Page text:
The Preservation Society was formed in July 2009. Its first act was to negotiate for ownership of the Temple building. After extensive negotiations a deed was recorded, and the Society then set its sights on securing state and national historic recognition. In doing so, we came to appreciate not only the historical significance but also its architectural importance of Temple Beth Israel. We learned about William Riseman, the Boston architect with local roots who designed the building.
Our official listing on the National Register of Historic Places is reference # 13000162
William Riseman (1911 – 1982) was a highly accomplished architect who specialized in designing motion picture theaters. He was thought to have designed more film theaters in the United States than any other individual or firm. He did work for General Cinema, National Amusements, Loews Corporation and Redstone Cinemas. He was also the designer of the Latin Quarter nightclubs in New York and Boston and the executive offices of the Farber Cancer Institute and the Redstone Laboratory of the Jimmy Fund in Boston. A mural he painted in the Lynn Mass post office in the 1930s “The History of America,” has since been declared a National Historic Monument.
Educated at Yale School of Fine Arts he won several scholarships. By age 25 he held seven first prize medals awarded by the Beaux Arts Institute of Design of New York for excellence in murals. Some of his works adorn lobbies and salons of Boston, Portland and New York hotels and public institutions.
Bill’s connection to Temple Beth Israel was through his parents who lived in Brooklyn, Connecticut. His father and uncle owned and operated a chicken and Rock Cornish hen farming business in partnership with the entertainer, Victor Borger. When he learned about the plans for building a Temple, Bill went to work designing the building. His mother, Mary Riseman, a member of the Temple community, donated the stone used to build the building. Bill’s mother died in 1950. Bill completed the design work in her memory at no charge to the community.
Building Preservation and Restoration Initiatives:
DAR Ribbon Cutting Ceremony (2015)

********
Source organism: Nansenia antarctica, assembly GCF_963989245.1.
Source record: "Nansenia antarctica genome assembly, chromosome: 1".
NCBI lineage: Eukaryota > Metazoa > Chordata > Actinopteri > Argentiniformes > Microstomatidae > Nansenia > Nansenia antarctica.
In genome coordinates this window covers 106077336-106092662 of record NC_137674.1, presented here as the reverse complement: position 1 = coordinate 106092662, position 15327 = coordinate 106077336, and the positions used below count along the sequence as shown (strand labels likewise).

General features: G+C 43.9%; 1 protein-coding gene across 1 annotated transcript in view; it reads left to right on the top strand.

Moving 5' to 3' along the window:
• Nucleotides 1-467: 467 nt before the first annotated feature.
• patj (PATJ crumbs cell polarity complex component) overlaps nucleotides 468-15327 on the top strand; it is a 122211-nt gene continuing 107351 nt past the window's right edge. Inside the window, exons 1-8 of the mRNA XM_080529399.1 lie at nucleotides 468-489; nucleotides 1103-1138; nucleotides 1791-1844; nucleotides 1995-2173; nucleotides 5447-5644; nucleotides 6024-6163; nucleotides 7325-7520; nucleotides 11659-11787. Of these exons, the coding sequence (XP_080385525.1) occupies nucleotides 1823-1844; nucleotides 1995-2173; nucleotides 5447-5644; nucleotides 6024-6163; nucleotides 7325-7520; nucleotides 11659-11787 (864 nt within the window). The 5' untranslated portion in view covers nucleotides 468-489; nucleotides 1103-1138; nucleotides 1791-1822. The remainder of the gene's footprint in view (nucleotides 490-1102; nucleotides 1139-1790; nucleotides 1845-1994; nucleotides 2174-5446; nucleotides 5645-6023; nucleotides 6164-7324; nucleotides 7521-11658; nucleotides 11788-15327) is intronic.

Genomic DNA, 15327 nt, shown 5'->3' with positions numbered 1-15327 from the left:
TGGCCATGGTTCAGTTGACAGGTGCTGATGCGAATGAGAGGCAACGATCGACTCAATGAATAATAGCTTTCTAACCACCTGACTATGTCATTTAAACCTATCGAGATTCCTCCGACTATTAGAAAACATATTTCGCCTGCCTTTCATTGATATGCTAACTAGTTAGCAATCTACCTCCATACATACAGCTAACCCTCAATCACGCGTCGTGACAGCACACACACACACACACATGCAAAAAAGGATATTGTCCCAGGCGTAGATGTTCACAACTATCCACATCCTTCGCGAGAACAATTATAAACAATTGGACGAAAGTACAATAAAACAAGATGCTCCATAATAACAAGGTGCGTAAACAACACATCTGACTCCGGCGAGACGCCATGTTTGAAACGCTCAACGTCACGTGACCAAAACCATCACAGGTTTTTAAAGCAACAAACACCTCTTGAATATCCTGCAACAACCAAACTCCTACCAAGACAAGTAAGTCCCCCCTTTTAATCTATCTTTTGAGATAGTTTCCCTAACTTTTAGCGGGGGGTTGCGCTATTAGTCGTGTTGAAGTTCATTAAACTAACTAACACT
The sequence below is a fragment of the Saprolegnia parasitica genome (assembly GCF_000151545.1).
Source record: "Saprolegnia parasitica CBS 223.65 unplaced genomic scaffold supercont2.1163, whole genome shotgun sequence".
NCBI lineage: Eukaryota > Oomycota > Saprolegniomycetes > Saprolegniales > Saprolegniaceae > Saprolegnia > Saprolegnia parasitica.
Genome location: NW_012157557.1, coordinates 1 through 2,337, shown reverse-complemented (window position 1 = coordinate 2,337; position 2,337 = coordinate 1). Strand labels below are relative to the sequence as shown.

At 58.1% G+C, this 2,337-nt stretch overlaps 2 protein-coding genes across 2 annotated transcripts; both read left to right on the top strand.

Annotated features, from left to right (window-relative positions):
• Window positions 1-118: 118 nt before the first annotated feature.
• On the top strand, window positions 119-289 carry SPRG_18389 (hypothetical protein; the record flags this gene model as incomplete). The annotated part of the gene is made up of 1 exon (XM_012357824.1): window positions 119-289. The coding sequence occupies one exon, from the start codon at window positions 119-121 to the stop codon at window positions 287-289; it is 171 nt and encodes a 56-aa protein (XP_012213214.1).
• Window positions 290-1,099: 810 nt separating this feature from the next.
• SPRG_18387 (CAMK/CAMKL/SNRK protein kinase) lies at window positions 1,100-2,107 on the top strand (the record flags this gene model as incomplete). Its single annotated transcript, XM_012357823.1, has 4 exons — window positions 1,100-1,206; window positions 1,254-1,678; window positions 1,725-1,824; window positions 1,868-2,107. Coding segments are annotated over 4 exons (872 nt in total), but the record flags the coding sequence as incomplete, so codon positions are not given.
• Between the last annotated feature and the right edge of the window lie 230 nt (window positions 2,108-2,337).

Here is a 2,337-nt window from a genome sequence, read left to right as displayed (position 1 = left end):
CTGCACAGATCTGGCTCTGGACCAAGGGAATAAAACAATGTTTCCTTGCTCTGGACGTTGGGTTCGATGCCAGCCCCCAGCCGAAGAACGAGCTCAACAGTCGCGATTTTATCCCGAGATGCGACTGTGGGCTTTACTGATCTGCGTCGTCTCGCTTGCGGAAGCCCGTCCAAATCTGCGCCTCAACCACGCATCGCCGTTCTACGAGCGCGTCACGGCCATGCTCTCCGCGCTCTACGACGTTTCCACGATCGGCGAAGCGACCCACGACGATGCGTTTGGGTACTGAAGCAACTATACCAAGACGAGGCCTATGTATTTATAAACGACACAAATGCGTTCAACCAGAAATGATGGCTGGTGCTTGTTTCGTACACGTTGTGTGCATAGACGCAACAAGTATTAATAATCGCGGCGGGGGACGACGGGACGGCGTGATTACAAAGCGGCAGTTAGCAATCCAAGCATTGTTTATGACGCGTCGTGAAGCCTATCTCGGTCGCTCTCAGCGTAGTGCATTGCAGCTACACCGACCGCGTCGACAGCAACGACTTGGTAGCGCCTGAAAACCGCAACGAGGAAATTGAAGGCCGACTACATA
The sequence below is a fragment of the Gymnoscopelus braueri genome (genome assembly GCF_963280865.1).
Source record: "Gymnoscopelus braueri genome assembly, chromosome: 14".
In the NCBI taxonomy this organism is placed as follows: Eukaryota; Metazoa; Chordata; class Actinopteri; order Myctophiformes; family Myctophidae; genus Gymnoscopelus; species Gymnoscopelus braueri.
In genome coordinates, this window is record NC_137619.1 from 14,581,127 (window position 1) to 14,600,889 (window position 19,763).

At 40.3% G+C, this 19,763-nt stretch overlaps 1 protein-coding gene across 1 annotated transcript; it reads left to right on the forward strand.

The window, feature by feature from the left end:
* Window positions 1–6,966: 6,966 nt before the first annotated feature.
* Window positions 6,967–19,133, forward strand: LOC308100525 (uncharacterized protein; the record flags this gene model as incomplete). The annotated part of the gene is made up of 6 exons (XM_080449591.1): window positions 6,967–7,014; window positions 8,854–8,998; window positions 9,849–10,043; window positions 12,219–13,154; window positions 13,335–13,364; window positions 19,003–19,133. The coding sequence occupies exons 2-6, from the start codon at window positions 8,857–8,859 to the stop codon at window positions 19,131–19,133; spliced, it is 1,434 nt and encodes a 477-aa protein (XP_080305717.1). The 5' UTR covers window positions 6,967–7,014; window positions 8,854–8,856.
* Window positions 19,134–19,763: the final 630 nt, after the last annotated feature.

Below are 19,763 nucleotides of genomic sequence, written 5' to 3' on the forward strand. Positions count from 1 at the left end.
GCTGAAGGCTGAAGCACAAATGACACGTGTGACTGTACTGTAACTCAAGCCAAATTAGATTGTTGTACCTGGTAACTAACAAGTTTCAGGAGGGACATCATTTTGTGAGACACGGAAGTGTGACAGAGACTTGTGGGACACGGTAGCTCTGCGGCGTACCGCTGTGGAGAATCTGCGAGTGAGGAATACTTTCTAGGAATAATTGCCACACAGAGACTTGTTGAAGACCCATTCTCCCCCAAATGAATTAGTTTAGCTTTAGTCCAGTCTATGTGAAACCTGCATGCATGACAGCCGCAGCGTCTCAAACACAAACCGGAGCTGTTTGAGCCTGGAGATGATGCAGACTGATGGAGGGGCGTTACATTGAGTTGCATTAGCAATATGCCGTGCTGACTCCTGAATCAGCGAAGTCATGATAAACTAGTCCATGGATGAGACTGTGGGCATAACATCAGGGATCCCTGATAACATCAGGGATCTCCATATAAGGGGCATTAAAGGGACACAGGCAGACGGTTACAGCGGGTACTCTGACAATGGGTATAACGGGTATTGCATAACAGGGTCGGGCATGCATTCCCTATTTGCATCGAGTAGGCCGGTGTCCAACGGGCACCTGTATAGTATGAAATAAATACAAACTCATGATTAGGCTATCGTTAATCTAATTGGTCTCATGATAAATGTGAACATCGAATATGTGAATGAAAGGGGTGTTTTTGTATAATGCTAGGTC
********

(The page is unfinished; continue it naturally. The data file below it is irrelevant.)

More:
2015 saw two major restoration projects funded and completed and the launching of a third. The first project was to stabilize and waterproof the upper-level terrace. The Society applied to the National DAR for a grant to help fund the repairs. The application was successful and a grant of $10,000 was approved and repairs were completed in September 2015. A ribbon cutting ceremony was held at which representatives of the DAR were honored as well as local dignitaries. [Photo of Ribbon Cutting Ceremony] The second project was to stabilize, level and render accessible the lower stone terrace. These repairs were funded by a major initiative undertaken by the Rosenberg family. A successful fundraising campaign helped to fund the David and Shirley Rosenberg Memorial Courtyard Project which was completed in October 2015. The third project was to upgrade the electrical systems and lighting in the building. To fund this effort, a campaign entitled “Let There Be Light” was launched in the spring of 2015. The Society learned in early 2016 that the CT Trust for Historic Preservation has approved a grant to help fund the electrical work. That work was begun in the spring of 2016 and was completed in midsummer. In 2020 with the assistance of a grant from the 1772 Foundation, the Preservation Society took on structural work to replace beams and windows in its west terrace. That work was completed in December 2021. Also in 2020, with support from Martin Israelit, Betty Anne Israelit, Claire Israelit Zweig and Gill Zweig, the Society rebuilt and refurbished the Temple kitchen. This gleaming new kitchen was dedicated in 2022 in memory of Anna Israelit. In late 2021, the Preservation Society was awarded a security grant by the State of Connecticut Department of Emergency Services and Public Protection. This grant helped fund building security upgrades which are now in place. This includes a sophisticated system of cameras both inside and outside, video door locks upstairs and downstairs and a panic alert system that is tied into our building security system. . In February 2023, the Preservation Society discovered that it had a leaking roof. The roof is over 30 years old and it's time to replace it. This project will be the subject of a grant application to the Connecticut Historical Preservation Office.
With the structural and electrical needs addressed, the Society hopes to turn its focus to building a visitor center which will house educational displays presenting artifacts, photographs and digital audio and video interviews with founders and key individuals who helped to create and maintain our community.
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